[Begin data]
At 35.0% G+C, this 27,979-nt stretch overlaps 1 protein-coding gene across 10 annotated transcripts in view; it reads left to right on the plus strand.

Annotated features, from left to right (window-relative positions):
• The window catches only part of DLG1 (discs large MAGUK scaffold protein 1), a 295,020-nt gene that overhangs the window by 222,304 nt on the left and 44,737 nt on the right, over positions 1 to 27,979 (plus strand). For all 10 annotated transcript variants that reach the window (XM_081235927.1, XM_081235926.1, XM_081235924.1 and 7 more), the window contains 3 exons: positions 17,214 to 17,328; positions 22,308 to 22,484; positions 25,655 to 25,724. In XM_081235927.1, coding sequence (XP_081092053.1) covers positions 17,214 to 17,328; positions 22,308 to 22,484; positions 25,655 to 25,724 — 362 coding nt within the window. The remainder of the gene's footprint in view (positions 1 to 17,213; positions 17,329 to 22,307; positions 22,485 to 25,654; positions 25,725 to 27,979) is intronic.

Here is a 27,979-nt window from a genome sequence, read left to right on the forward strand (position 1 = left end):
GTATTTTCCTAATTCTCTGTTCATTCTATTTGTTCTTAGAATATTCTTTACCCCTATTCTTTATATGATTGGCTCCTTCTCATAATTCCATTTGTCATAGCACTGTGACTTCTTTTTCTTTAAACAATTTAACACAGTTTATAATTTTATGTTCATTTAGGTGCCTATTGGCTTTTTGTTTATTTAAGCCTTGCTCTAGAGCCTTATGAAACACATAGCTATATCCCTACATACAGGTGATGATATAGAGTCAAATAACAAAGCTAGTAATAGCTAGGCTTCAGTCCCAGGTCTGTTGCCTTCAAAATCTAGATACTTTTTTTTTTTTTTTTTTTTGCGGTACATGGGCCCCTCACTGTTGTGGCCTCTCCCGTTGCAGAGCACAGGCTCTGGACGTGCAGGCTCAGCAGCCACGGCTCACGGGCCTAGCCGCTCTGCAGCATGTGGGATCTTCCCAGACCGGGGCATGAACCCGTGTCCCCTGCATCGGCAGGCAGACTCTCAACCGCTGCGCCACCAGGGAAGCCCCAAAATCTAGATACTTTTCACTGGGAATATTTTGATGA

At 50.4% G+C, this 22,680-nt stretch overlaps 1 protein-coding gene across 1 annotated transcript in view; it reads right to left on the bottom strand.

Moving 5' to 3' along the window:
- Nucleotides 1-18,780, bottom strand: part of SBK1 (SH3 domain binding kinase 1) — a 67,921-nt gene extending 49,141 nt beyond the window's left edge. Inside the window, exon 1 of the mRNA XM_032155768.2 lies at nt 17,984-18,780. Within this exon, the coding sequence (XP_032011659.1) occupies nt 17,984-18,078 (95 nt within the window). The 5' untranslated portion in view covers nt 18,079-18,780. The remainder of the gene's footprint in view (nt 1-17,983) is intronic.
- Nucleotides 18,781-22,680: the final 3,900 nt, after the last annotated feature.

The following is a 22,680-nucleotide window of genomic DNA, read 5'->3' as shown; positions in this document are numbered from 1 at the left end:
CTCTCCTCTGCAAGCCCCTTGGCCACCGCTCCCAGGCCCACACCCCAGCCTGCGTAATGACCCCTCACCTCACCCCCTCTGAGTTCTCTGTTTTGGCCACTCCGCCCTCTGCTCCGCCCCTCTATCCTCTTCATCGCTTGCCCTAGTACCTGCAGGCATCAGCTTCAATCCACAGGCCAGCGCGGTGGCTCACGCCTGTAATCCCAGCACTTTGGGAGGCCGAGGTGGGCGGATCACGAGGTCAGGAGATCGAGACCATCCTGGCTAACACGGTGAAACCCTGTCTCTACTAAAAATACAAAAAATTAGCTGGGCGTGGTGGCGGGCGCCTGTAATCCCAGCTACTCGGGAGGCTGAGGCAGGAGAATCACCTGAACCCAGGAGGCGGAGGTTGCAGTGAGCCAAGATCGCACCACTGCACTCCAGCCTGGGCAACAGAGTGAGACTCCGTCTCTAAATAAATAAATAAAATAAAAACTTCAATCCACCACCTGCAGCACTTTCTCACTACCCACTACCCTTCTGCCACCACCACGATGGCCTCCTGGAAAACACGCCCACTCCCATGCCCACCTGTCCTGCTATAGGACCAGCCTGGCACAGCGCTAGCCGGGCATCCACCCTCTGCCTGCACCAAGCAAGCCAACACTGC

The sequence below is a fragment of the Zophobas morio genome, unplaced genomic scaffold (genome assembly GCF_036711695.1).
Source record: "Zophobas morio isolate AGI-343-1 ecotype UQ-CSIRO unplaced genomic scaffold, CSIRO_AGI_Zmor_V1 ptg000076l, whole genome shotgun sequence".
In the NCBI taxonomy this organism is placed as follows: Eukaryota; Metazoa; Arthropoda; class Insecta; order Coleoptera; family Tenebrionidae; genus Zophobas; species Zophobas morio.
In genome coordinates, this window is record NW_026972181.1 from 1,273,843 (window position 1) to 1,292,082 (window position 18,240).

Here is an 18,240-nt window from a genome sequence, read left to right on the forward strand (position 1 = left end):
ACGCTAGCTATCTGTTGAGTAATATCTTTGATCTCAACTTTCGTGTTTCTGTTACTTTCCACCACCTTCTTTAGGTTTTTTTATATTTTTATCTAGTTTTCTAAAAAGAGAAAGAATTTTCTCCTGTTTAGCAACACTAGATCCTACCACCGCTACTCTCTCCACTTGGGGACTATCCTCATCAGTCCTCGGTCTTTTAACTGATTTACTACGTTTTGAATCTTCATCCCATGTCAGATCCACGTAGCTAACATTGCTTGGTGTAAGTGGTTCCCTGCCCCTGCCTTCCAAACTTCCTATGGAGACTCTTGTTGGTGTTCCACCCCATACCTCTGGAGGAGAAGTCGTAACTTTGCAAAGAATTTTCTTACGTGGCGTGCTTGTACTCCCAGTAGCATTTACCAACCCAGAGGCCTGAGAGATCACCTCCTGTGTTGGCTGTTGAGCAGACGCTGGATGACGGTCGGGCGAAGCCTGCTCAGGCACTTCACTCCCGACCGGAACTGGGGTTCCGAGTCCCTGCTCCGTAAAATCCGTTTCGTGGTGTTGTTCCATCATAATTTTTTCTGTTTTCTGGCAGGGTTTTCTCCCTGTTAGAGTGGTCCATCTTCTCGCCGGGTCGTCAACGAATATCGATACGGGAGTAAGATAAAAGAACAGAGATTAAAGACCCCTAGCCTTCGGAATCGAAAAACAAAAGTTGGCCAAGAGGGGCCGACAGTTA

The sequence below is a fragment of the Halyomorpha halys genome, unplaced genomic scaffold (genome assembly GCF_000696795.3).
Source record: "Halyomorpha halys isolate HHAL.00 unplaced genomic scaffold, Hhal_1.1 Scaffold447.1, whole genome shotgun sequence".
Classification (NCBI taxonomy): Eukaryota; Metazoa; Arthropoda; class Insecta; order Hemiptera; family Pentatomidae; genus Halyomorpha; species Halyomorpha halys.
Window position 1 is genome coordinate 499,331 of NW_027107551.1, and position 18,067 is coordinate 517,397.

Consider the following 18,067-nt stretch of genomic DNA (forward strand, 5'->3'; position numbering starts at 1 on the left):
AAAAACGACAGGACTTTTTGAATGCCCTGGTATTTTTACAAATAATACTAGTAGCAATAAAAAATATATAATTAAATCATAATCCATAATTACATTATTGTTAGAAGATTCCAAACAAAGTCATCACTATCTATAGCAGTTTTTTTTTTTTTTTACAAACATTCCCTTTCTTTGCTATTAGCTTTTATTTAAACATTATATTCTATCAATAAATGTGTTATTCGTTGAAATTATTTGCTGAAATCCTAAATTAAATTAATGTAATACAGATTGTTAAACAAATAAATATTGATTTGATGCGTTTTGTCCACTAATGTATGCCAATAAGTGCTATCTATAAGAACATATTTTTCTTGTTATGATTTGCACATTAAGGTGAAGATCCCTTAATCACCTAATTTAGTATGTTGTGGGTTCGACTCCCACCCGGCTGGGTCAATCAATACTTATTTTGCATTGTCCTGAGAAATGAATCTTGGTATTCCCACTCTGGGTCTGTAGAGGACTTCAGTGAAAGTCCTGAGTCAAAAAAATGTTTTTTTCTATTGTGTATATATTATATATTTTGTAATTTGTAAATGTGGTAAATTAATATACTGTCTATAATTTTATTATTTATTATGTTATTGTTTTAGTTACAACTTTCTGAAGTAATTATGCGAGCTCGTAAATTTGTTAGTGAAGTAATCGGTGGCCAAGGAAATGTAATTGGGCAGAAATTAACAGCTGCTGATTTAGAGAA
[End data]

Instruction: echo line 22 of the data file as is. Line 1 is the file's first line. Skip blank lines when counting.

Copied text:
Consider the following 18,067-nt stretch of genomic DNA (forward strand, 5'->3'; position numbering starts at 1 on the left):